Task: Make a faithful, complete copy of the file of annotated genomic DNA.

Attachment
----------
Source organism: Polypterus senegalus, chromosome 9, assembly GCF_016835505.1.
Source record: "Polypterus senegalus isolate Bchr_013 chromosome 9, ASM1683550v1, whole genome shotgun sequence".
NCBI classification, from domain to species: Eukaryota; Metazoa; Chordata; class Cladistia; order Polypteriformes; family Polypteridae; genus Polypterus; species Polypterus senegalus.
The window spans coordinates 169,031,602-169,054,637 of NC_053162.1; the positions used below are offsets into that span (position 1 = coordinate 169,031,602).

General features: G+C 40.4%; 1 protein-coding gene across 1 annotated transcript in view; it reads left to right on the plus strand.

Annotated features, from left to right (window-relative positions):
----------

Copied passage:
Source organism: Polypterus senegalus, chromosome 9, assembly GCF_016835505.1.
Source record: "Polypterus senegalus isolate Bchr_013 chromosome 9, ASM1683550v1, whole genome shotgun sequence".
NCBI classification, from domain to species: Eukaryota; Metazoa; Chordata; class Cladistia; order Polypteriformes; family Polypteridae; genus Polypterus; species Polypterus senegalus.
The window spans coordinates 169,031,602-169,054,637 of NC_053162.1; the positions used below are offsets into that span (position 1 = coordinate 169,031,602).

General features: G+C 40.4%; 1 protein-coding gene across 1 annotated transcript in view; it reads left to right on the plus strand.

Annotated features, from left to right (window-relative positions):